In songwriting, as in any creative endeavor, there’s a delicate balance between art and commerce. While writing songs is, at its core, an act of artistic expression, it also marks the creation of what attorneys refer to as “intellectual property.” So, given that there is property ownership involved, the questions on the table are how important is it to document that relationship and at what stage of the creative game should it be done? Specifically, when it comes to co-writing, it means what percentage of the copyright will be attributed to each collaborator.
I should begin by say, that I don’t – nor do any songwriters in Nashville that I’m aware of – use legal split sheets as a way to document my co-writes. Not only that but I was taught by example in Nashville that any songwriter in the writing room when the song is being written is entitled to an equal share of the copyright of the resulting song. This means that whatever contribution a songwriter makes on a given day during a co-write is an essential – and equally valued – part of the creation of that song and so the split percentages are also equal. Without those writers in that room on that day, the song wouldn’t be the song that it is. I’m fully aware that this isn’t the unwritten rule in cities/countries outside of Nashville but I like what it represents and have chosen throughout my career to take this approach.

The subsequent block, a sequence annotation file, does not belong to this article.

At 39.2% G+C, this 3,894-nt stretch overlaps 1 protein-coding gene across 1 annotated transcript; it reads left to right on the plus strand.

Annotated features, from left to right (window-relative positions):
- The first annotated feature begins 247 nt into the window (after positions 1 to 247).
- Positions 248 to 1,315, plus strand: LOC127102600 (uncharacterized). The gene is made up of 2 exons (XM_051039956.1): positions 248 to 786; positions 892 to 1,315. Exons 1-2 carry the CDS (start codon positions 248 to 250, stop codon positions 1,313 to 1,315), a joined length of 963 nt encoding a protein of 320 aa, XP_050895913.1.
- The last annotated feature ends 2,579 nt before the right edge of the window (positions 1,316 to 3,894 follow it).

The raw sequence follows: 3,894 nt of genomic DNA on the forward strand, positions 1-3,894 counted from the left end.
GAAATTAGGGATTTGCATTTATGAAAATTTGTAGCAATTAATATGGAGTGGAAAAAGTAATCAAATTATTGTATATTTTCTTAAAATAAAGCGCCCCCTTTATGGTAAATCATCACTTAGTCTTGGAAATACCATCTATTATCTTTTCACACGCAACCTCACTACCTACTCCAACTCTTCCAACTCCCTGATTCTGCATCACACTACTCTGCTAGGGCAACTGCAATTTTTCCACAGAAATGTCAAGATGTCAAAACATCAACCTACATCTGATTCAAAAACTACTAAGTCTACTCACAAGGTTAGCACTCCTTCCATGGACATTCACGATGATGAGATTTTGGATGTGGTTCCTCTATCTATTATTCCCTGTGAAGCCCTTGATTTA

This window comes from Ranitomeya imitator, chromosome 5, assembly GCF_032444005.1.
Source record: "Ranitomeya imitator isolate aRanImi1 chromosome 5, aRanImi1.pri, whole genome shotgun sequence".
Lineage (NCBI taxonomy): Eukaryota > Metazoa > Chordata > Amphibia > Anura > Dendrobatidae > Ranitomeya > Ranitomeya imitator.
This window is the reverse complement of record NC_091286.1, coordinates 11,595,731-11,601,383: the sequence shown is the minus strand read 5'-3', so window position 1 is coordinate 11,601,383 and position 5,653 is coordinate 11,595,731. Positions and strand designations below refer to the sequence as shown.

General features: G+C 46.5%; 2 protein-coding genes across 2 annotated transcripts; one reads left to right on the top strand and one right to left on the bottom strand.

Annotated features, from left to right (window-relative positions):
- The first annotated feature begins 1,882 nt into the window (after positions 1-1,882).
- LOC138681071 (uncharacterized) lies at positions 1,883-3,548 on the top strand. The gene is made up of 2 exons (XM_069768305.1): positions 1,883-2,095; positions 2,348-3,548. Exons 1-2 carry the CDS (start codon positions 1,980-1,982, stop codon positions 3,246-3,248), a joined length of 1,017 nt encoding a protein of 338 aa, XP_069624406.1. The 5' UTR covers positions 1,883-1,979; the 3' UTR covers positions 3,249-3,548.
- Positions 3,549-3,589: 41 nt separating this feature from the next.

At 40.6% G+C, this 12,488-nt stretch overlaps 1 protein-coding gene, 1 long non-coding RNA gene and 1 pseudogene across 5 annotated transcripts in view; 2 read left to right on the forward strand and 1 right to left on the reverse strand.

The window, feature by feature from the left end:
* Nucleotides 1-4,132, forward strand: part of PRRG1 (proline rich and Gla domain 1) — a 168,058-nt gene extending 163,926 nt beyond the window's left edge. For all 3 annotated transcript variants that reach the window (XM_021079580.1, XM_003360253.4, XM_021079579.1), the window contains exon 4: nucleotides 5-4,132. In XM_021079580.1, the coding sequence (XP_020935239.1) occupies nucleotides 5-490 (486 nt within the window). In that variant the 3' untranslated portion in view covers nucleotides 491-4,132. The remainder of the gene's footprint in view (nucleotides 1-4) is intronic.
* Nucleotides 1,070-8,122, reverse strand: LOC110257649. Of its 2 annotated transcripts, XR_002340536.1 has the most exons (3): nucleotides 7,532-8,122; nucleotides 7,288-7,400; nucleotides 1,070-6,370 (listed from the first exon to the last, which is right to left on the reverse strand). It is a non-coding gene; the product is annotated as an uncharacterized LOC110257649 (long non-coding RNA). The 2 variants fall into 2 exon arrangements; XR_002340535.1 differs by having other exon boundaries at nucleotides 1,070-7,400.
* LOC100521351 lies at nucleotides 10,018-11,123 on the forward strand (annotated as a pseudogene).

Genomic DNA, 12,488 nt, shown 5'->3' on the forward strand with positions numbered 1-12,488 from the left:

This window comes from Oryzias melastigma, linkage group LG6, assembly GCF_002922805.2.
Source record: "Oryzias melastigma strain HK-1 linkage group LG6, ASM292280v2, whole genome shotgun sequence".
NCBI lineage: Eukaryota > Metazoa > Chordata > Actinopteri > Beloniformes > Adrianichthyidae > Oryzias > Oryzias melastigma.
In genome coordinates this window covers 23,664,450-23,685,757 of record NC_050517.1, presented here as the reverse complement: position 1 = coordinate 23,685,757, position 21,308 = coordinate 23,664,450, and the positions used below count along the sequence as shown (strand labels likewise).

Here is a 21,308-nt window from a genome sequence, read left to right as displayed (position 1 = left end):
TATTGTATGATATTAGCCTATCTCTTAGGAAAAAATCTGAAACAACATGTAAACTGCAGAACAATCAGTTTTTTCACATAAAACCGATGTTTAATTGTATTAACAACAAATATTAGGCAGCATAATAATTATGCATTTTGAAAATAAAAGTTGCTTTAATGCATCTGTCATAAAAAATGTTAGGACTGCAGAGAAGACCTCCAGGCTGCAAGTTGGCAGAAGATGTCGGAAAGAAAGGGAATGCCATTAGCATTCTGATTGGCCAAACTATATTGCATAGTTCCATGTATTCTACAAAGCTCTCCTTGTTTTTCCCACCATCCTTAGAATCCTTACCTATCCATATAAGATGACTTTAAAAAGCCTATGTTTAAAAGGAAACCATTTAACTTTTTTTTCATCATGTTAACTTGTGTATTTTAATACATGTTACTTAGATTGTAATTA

No matter whether you will be establishing percentages with an official document such as the split sheet or not, it’s essential that you consider the steps below to make sure that the issue of song ownership and percentages is discussed.
Ideally in advance of a co-writing session, it’s worth everyone’s while to have a discussion among collaborators about how you will approach percentages when it comes to your co-write. Whether it’s an even split – like the Nashville example above – or an agreed upon split based, for example, on how much of a completed song one writer brings to the session, this discussion can go a long way towards avoiding misunderstandings later on.
In the absence of an official spit sheet, registering your finished song with your respective PROs (i.e. BMI, ASCAP, SESAC) will officially document the percentages of the song attributed to each songwriter involved. This is a simple – and free – way to legally establish each writer’s ownership of the song.
Another thing to remember, beyond the percentages of each writer, is that all writers are responsible for sharing expenses when it comes to demoing your finished song. Not only that but the more work all the writers do to pitch and promote the song, the greater the likelihood that something good will happen with your shared creation.
The collaborative process has yielded some of the world’s greatest and most enduring songs. It’s important to remember that you are responsible for not only the creation of a great song but also for the business side of your collaboration as well. Being up front, clear and generous in your approach is a great place to start.